●With tech leading the way, US stock indexes push to new record highs
●Second estimate of Q2 GDP tops expectations
●Jobs, manufacturing numbers on tap this week
Now can the Dow get with the program?
That may be the question on the lips of many traders and investors after the S&P 500 (SPX) padded its August 24 record close with a few new highs last week, as did the Nasdaq 100 (NDX) and Russell 2000 (RUT).
And even though the Dow Jones Industrial Average (DJIA) is still around 2.5% from its all-time high, it managed to trade above 26,000 for the first time since February 2, although it ended the week slightly below that threshold.
Despite some mild selling leading into the holiday weekend, the SPX notched its third-straight up week (and eighth out of the past 10), thanks mostly to solid rallies at the beginning and middle of the week. The market got off on a good foot on Monday, breaking out of a brief consolidation amid news of a potential US-Mexico trade deal, and built on that momentum with another up day on Wednesday, which followed that morning’s better-than-expected Q2 GDP number (4.2% vs. 4%1).
The week also marked tech’s return to market-leader status—the NDX is now up nearly 20% on the year. Here’s the index breakdown for last week:
Source: OptionsHouse (data)
Sector action: The top-performing S&P 500 sectors were information technology (+2%), consumer discretionary (+1.8%), and health care (+1%). The worst-performing sectors were telecom services (-1.7%), utilities (-0.6%), and consumer staples (-0.5%).
Highlight reel: DSW (DSW) screamed more than 20% higher on Wednesday after blowing past its earnings estimates.
Dick’s Sporting Goods (DKS) initially tumbled more than 9% on Wednesday after releasing earnings, but it staged a strong intraday rally to close down only 2.2%, and then followed up with a 1.7% gain on Thursday and a 4.1% intraday jump on Friday to climb back to its pre-earnings level.
Medical marijuana stocks continued to be incredibly active—and volatile—in the wake of liquor company Constellation Brands’ (STZ) mid-August decision to up its investment in Canadian marijuana firm Canopy Growth (CGC). One example: Cronos Group’s (CRON) daily moves last week were +21%, -8%, +15%, -28%, +8%, with average volume in the tens of millions of shares. Reports have circulated that marijuana stocks are potential takeover targets for traditional companies (with emphasis on liquor businesses) seeking toeholds in the legalized cannabis market.2
Futures action: Soybeans continued to be the headline casualty of the US-China tariff wars. After making a lower low every day for the past two weeks, the November futures contract (ZSX8) tested its mid-July lows around $8.30/bushel on Friday before rebounding intraday.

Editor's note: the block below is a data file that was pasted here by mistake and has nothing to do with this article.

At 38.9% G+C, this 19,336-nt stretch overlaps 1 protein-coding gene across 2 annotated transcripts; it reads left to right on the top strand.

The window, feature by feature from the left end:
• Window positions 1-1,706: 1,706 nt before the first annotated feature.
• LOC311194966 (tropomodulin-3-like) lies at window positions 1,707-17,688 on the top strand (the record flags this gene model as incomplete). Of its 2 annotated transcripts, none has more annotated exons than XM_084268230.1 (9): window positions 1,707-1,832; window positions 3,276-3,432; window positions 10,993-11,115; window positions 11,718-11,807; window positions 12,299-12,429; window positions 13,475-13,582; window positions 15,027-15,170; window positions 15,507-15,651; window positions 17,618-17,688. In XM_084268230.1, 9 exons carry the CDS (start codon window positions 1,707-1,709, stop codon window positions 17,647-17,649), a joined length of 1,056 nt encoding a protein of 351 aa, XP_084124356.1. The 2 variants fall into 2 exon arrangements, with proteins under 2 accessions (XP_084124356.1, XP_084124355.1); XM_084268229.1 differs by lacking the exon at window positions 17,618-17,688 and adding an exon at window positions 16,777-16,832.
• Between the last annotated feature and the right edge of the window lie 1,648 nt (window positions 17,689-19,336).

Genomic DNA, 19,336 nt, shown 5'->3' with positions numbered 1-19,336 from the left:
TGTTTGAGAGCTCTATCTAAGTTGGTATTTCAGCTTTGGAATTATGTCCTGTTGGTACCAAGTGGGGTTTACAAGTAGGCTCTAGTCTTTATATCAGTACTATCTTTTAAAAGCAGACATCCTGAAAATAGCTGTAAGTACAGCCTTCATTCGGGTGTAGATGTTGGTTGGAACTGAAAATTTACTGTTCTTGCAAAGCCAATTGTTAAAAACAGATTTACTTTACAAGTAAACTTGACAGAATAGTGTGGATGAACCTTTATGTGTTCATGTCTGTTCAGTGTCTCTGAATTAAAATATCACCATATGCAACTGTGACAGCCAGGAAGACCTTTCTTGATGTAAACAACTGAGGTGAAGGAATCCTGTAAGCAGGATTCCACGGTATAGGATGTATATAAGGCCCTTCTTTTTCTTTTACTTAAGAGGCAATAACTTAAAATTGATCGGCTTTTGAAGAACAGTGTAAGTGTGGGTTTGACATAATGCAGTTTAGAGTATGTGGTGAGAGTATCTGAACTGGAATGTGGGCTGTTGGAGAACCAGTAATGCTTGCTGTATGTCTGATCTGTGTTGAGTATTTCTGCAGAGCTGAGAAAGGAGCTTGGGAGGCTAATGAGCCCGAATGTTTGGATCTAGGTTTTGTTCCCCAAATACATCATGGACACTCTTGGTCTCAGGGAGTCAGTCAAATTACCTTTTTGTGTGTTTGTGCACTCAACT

On Thursday, October WTI crude oil futures (CLV8) pushed above $70/barrel for the first time since July.
December gold futures (GCZ8) consolidated for most of the week between $1,205 and $1,220 after making a two-week closing high on Monday.
The week ahead. Even though it’s a short week, it’s the first one of a new month, which means traders need to prepare for the release of key manufacturing numbers and the jobs report:
●Monday: US holiday (Labor Day)
●Tuesday: PMI Manufacturing Index, ISM Manufacturing Index, Construction Spending
●Wednesday: Motor Vehicle Sales, International Trade
●Thursday: ADP Employment Report, Productivity and Costs, PMI Services Index, Factory Orders, ISM Non-Manufacturing Index
●Friday: Employment Situation (Jobs report)
This week’s light earnings calendar features a few big tech names:
●Tuesday: Casey's General (CASY), Coupa Software (COUP), RH (RH), Workday (WDAY)
●Wednesday: HD Supply Holdings (HDS), Ctrip (CTRP), DocuSign (DOCU), Guidewire Software (GWRE), MongoDB (MDB), Ollie's Bargain Outlet (OLLI)
●Thursday: Broadcom (AVGO), Five Below (FIVE), Marvell (MRVL), Palo Alto Networks (PANW)
●Friday: Genesco (GCO)
Go to the E*TRADE market calendar (logon required) for an up-to-date schedule, along with a complete list of splits, dividends, IPOs, economic reports and other market events.
Back to school blues? Exiting the S&P 500’s strongest August (+3.03%) since 2014 and its fourth-strongest of the past 20 years, we enter the always interesting late-summer/early-fall zone, home to many of the market’s more, ahem, notable moves.
And contrary to popular belief, October—although host to some of the biggest one-day stock-market drops of all time—isn’t the US market’s historically worst month. That honor goes to September, which has produced a negative return in the SPX 31 years of the past 57 (and four of the past five, but only 10 of the past 20), usually because of weakness in the latter half of the month.3 (On the other hand, the average return for the 26 up-closing Septembers was 3.2%.)
Regardless, this historical tendency, if and when it emerges, may simply lead experienced traders to be more selective about long-side stock trades and keep an eye peeled for short-side opportunities.
Look for more analysis of the market’s September and October historical patterns in this space this week.
1 Briefing.com. GDP–Advanced. 8/29/18.
2 MarketWatch. Pot stocks rampage amid expectations of more big deals with traditional companies. 8/26/18.
3 Supporting document available upon request.